With a few online searches, you can discover dozens of cute videos of kittens sneezing. A quick exhaled expulsion of air is a common reaction of many species to irritants in the nasal passage, even humans! And as you probably know, if a sneeze is accompanied by other symptoms, it may require more than just a “Bless you”. Continue reading to learn why your cat may be sneezing.
Tickles or Allergies
Many different airborne irritants can cause sneezing in cats. It begins with a slight tickle, builds up to a full-on itch, and is finally released as a reflexive blast of air that curtails the irritation. Dust, strong smells such as deodorant, and pepper can all lead to bouts of sneezing from your cat or kitten. If it happens in a frequently used area, try wiping that particular spot down with warm water and mild detergent (one used for washing baby clothes is ideal).
Another trait cats share with humans is the ability to catch viruses that can lead to colds. A cold is most likely the cause if the sneezing is accompanied by a cough or moist discharge coming from the nose and/or eyes. It could also be a fungal infection. If it has settled in the sinus cavities, it can cause acute nasal inflammation, coughing, and tearing or mucous in the eyes.
If you think your cat has caught a viral cold or fungal infection, it will display signs of illness such as:
- Blood or mucous leaking from the nose
- Discharge from the eyes
- Decreased activity
- Loss of appetite
You should make an appointment with the vet as soon as possible. Old school thinking sometimes advocates that the cat should be left alone to get over the illness without treatment, but this is no longer an accepted form of treatment.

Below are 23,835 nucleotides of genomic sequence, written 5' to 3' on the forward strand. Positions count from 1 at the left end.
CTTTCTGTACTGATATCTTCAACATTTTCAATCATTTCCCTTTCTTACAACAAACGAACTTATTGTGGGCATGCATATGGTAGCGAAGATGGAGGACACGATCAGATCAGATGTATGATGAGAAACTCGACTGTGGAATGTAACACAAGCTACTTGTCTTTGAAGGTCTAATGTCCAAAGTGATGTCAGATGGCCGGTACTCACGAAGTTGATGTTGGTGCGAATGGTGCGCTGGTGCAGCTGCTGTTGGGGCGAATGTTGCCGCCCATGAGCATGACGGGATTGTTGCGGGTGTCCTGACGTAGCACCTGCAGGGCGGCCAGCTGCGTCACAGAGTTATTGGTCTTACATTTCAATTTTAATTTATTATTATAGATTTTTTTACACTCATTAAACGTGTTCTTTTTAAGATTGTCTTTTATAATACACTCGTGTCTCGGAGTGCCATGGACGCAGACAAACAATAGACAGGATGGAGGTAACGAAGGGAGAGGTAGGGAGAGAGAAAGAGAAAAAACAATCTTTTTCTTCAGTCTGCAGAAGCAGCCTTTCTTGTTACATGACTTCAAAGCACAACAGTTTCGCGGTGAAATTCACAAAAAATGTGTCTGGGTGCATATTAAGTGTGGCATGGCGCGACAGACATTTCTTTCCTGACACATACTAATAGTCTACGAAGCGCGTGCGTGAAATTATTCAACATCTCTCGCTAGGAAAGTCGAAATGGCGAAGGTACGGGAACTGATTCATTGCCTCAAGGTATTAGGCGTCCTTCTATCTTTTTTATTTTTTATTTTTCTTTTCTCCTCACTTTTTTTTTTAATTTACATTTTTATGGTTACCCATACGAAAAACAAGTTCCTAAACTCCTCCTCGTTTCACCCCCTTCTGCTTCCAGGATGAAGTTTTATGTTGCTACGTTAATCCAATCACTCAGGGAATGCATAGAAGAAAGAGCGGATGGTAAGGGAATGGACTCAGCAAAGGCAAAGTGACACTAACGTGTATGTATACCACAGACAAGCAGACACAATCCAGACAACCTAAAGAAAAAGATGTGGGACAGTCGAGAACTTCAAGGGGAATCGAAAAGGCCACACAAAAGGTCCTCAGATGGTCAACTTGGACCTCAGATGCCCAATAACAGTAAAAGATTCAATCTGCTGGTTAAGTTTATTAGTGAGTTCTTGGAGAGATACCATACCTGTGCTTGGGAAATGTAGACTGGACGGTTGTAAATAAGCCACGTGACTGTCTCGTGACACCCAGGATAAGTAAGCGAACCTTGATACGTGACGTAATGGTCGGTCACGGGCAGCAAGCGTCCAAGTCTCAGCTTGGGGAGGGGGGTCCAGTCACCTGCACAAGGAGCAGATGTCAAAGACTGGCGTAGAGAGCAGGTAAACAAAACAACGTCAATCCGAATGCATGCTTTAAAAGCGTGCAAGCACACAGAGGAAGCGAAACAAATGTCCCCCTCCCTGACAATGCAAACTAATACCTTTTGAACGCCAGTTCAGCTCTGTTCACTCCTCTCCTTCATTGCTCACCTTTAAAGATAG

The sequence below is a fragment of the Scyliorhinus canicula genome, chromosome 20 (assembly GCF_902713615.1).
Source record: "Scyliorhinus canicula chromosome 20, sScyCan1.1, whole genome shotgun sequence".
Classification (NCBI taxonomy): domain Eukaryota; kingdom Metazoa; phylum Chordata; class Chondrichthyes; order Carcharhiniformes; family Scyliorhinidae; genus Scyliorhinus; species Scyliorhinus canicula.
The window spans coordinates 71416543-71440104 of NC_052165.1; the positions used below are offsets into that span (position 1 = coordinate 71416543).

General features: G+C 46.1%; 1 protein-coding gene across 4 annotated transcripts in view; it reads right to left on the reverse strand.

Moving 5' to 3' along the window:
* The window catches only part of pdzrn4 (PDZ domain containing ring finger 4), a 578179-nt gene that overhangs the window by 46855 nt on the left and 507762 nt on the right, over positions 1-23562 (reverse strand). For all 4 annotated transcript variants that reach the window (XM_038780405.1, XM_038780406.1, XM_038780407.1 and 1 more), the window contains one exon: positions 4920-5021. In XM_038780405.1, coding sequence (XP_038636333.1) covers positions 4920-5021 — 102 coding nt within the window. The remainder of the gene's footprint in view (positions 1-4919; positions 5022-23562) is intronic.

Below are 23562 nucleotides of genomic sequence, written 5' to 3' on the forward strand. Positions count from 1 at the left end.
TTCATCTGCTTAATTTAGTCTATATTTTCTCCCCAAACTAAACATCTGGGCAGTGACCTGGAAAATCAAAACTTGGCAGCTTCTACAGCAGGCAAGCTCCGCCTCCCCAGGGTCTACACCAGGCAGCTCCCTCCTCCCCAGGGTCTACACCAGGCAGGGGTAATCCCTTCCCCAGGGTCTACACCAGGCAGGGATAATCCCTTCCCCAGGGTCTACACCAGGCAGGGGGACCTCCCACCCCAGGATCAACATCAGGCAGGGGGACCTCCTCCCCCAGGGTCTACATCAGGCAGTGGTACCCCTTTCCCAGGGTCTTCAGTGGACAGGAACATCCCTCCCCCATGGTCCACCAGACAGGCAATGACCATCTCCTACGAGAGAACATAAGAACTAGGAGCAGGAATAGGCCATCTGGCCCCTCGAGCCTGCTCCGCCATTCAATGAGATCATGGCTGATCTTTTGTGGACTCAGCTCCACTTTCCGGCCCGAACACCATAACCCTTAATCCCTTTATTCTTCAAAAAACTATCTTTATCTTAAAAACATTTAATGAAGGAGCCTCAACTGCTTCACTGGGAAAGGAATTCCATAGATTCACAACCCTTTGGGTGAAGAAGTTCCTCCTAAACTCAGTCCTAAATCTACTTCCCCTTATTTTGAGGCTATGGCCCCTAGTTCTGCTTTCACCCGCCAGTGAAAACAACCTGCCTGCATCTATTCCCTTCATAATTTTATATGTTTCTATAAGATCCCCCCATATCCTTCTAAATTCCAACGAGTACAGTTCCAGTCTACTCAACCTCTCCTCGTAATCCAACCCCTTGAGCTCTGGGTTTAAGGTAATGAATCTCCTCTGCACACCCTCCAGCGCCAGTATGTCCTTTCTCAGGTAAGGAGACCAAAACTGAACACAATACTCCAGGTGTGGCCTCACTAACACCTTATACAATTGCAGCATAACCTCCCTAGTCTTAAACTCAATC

Sneezing is the only way your cat can dislodge an obstruction in their nasal passage. It might also display other signs of nasal obstruction such as rubbing its face on objects and furniture or wiping its paws on the face excessively. If the particle is not sneezed out, it could lead to a subsequent sinus infection. If you see this behavior for more than three days, get your feline friend to the vet.
Intranasal vaccines are actually a very efficient way to administer a metered dosage into your pet. However, it can cause the animal to sneeze on a fairly frequent basis for the next few days. This doesn’t last, and your cat will be back to normal in no time at all.
If your cat’s sneezing has evolved from cute to worrying, you should always make an appointment and visit the vet. Careful observation can often shed light on the cause of the sneezing. For example, see if the sneezing happens when you wear a certain perfume or spray an air freshener, and make a point to use these irritants when your pets are safely out of range.